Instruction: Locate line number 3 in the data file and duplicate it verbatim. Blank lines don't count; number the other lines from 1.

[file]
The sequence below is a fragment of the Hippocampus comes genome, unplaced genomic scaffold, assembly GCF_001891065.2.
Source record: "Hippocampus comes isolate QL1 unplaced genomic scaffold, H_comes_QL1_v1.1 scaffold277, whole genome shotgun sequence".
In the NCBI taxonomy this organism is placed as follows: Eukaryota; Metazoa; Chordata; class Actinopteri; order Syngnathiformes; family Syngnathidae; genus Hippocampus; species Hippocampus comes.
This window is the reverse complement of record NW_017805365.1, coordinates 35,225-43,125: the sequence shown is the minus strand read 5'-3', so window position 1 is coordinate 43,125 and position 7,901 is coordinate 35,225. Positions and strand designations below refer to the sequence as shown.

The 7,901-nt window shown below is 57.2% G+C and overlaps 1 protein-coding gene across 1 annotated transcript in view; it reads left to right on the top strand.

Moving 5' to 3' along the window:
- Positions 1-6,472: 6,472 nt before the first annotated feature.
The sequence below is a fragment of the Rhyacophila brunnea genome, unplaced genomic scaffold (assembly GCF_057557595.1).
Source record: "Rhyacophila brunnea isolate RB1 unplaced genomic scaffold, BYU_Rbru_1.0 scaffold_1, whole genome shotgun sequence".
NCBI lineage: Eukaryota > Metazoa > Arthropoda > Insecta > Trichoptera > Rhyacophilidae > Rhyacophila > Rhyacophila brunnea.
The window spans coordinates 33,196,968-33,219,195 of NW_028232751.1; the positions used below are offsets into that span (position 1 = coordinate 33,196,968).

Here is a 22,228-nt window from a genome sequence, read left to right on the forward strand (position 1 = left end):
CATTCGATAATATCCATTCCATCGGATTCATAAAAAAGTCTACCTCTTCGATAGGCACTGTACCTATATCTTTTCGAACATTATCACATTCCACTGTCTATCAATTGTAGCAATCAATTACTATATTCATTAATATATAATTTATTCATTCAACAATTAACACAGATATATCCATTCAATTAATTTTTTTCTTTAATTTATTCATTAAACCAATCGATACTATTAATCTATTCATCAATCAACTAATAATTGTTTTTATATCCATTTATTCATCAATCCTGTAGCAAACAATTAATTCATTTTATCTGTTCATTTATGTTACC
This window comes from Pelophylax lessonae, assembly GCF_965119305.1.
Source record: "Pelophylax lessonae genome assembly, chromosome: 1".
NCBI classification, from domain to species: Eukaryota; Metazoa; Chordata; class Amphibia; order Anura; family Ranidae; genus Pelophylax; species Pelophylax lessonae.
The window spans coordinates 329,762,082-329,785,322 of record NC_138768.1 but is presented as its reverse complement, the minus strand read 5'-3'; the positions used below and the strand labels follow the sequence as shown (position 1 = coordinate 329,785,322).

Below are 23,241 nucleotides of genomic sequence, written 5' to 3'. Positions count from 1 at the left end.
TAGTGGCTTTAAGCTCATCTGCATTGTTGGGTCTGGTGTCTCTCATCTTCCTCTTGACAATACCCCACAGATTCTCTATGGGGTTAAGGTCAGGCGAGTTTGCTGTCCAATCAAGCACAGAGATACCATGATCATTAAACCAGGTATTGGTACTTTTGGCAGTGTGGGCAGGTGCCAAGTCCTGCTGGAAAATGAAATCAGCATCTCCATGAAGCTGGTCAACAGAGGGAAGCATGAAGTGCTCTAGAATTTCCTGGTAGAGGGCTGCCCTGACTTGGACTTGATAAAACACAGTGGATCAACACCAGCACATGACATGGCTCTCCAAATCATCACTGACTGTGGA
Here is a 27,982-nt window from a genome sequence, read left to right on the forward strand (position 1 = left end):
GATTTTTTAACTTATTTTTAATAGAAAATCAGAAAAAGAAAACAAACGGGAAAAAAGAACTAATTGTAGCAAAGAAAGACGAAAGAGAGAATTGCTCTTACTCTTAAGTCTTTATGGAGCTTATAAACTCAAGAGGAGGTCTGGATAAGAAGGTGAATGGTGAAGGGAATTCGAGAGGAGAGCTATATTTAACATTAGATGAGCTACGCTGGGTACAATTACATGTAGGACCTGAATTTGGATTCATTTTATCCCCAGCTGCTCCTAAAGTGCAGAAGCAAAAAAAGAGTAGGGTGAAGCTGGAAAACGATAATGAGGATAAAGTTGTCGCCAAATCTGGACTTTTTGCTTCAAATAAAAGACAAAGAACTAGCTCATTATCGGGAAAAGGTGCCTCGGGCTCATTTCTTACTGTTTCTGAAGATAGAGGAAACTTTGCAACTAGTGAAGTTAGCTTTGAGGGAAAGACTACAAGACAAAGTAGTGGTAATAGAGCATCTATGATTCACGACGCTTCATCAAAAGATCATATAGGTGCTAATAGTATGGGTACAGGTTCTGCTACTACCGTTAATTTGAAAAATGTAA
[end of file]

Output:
In the NCBI taxonomy this organism is placed as follows: Eukaryota; Metazoa; Chordata; class Actinopteri; order Syngnathiformes; family Syngnathidae; genus Hippocampus; species Hippocampus comes.